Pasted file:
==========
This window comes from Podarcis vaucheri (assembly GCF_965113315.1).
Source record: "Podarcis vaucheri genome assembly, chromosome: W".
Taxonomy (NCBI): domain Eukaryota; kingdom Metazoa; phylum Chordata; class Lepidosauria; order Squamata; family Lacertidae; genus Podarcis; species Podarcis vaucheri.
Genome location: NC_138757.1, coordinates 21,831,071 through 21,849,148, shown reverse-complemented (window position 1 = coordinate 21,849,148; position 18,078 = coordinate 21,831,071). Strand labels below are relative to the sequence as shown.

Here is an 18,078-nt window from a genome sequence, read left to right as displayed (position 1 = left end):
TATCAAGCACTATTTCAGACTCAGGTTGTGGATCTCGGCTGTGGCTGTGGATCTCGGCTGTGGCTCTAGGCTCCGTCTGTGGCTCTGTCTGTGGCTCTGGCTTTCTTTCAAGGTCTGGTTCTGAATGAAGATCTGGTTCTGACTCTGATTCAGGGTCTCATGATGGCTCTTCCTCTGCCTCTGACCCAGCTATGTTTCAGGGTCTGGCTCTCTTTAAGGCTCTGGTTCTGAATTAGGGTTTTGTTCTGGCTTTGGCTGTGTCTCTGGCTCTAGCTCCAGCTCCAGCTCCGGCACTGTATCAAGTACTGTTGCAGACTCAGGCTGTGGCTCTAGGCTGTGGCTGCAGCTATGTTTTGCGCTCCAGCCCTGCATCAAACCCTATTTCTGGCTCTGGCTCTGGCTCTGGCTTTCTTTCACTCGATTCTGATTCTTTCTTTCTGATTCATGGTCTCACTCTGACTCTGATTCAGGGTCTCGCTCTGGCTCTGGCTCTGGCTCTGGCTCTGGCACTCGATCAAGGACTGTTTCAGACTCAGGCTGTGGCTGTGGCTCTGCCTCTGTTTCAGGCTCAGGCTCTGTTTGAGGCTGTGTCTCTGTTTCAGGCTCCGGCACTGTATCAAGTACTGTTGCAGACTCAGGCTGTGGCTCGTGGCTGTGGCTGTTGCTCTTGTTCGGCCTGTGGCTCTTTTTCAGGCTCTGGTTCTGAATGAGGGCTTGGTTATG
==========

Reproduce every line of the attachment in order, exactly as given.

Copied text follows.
This window comes from Podarcis vaucheri (assembly GCF_965113315.1).
Source record: "Podarcis vaucheri genome assembly, chromosome: W".
Taxonomy (NCBI): domain Eukaryota; kingdom Metazoa; phylum Chordata; class Lepidosauria; order Squamata; family Lacertidae; genus Podarcis; species Podarcis vaucheri.
Genome location: NC_138757.1, coordinates 21,831,071 through 21,849,148, shown reverse-complemented (window position 1 = coordinate 21,849,148; position 18,078 = coordinate 21,831,071). Strand labels below are relative to the sequence as shown.

Here is an 18,078-nt window from a genome sequence, read left to right as displayed (position 1 = left end):
TATCAAGCACTATTTCAGACTCAGGTTGTGGATCTCGGCTGTGGCTGTGGATCTCGGCTGTGGCTCTAGGCTCCGTCTGTGGCTCTGTCTGTGGCTCTGGCTTTCTTTCAAGGTCTGGTTCTGAATGAAGATCTGGTTCTGACTCTGATTCAGGGTCTCATGATGGCTCTTCCTCTGCCTCTGACCCAGCTATGTTTCAGGGTCTGGCTCTCTTTAAGGCTCTGGTTCTGAATTAGGGTTTTGTTCTGGCTTTGGCTGTGTCTCTGGCTCTAGCTCCAGCTCCAGCTCCGGCACTGTATCAAGTACTGTTGCAGACTCAGGCTGTGGCTCTAGGCTGTGGCTGCAGCTATGTTTTGCGCTCCAGCCCTGCATCAAACCCTATTTCTGGCTCTGGCTCTGGCTCTGGCTTTCTTTCACTCGATTCTGATTCTTTCTTTCTGATTCATGGTCTCACTCTGACTCTGATTCAGGGTCTCGCTCTGGCTCTGGCTCTGGCTCTGGCTCTGGCACTCGATCAAGGACTGTTTCAGACTCAGGCTGTGGCTGTGGCTCTGCCTCTGTTTCAGGCTCAGGCTCTGTTTGAGGCTGTGTCTCTGTTTCAGGCTCCGGCACTGTATCAAGTACTGTTGCAGACTCAGGCTGTGGCTCGTGGCTGTGGCTGTTGCTCTTGTTCGGCCTGTGGCTCTTTTTCAGGCTCTGGTTCTGAATGAGGGCTTGGTTATG